The Gospel of John does not include this episode, but tells of Jesus washing the feet of the Apostles, giving the new commandment "to love one another as I have loved you", has a detailed farewell discourse by Jesus, calling the Apostles who follow his teachings "friends and not servants", as he prepares them for his departure. Scholars have looked to the Last Supper as the source of early Christian Eucharist traditions. Others see the account of the Last Supper as derived from 1st-century eucharistic practice as described by Paul in the mid-50s; the term "Last Supper" does not appear in the New Testament, but traditionally many Christians refer so to the event. Many Protestants use the term "Lord's Supper", stating that the term "last" suggests this was one of several meals and not the meal; the term "Lord's Supper" refers both to the biblical event and the act of "Holy Communion" and Eucharistic celebration within their liturgy. Evangelical Protestants use the term "Lord's Supper", but most do not use the terms "Eucharist" or the word "Holy" with the name "Communion".
The Eastern Orthodox use the term "Mystical Supper" which refers both to the biblical event and the act of Eucharistic celebration within liturgy. The Russian Orthodox use the term "Secret Supper"; the last meal that Jesus shared with his disciples is described in all four canonical Gospels. This meal became known as the Last Supper; the Last Supper was a retelling of the events of the last meal of Jesus among the early Christian community, became a ritual which recounted that meal. Paul's First Epistle to the Corinthians, written before the Gospels, includes a reference to the Last Supper but emphasizes the theological basis rather than giving a detailed description of the event or its background; the overall narrative, shared in all Gospel accounts that leads to the Last Supper is that after the Triumphal entry into Jerusalem early in the week, encounters with various people and the Jewish elders and his disciples share a meal towards the end of the week. After the meal, Jesus is betrayed, arrested and crucified.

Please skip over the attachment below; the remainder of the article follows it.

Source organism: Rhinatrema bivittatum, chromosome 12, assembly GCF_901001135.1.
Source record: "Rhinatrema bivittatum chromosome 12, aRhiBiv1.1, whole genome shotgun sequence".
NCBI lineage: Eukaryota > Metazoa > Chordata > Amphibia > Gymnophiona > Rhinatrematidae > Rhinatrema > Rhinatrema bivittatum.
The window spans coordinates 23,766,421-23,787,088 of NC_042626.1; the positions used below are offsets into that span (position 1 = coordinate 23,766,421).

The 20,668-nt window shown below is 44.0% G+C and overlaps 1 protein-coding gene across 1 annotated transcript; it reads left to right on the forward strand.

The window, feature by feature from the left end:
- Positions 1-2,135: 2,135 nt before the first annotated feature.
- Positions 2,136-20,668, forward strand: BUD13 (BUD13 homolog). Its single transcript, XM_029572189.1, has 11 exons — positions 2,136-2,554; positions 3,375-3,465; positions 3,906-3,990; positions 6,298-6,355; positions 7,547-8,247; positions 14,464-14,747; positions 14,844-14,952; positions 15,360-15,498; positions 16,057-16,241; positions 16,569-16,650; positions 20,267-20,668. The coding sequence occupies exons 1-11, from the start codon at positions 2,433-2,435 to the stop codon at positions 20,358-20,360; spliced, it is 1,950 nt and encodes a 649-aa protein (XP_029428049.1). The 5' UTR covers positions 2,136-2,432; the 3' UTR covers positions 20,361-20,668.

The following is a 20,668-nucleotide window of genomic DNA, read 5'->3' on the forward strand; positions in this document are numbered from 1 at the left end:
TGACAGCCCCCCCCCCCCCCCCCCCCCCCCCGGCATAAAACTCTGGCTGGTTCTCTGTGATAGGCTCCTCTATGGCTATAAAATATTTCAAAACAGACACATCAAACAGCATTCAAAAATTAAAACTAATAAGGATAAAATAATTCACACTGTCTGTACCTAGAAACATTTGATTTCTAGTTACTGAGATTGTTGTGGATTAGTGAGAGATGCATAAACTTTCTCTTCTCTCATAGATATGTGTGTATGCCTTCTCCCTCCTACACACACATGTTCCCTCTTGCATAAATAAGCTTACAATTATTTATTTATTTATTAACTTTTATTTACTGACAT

Key events in the meal are the preparation of the disciples for the departure of Jesus, the predictions about the impending betrayal of Jesus, the foretelling of the upcoming denial of Jesus by Apostle Peter. In Matthew 26:24–25, Mark 14:18–21, Luke 22:21–23 and John 13:21–30 during the meal, Jesus predicted that one of his Apostles would betray him. Jesus is described as reiterating, despite each apostle's assertion that he would not betray Jesus, that the betrayer would be one of those who were present, saying that there would be "woe to the man who betrays the Son of man! It would be better for him if he had not been born."In Matthew 26:23–25 and John 13:26–27, Judas is identified as the traitor. In the Gospel of John, when asked about the traitor, Jesus states: It is the one to whom I will give this piece of bread when I have dipped it in the dish.” Dipping the piece of bread, he gave it to Judas, the son of Simon Iscariot. As soon as Judas took the bread, Satan entered into him; the three Synoptic Gospel accounts give somewhat different versions of the order of the meal.
In chapter 26 of the Gospel of Matthew, Jesus prays thanks for the bread, divides it, hands the pieces of bread to his disciples, saying "Take, this is my body." In the meal Jesus takes a cup of wine, offers another prayer, gives it to those present, saying "Drink from it, all of you. I tell you, I will never again drink of this fruit of the vine until that day when I drink it new with you in my Father’s kingdom." In chapter 22 of the Gospel of Luke, the wine is blessed and distributed before the bread, followed by the bread by a second, larger cup of wine, as well as somewhat different wordings. Additionally, according to Paul and Luke, he tells the disciples "do this in remembrance of me." This event has been regarded by Christians of most denominations as the institution of the Eucharist. There is recorded celebration of the Eucharist by the early Christian community in Jerusalem; the institution of the Eucharist is recorded in the three Synoptic Gospels and in Paul's First Epistle to the Corinthians.
As noted above, Jesus's words differ in each account. In addition, Luke 22:19b–20 is a disputed text which does not appear in some of the early manuscripts of Luke; some scholars, believe that it is an interpolation, while others have argue
Presentation of Jesus at the Temple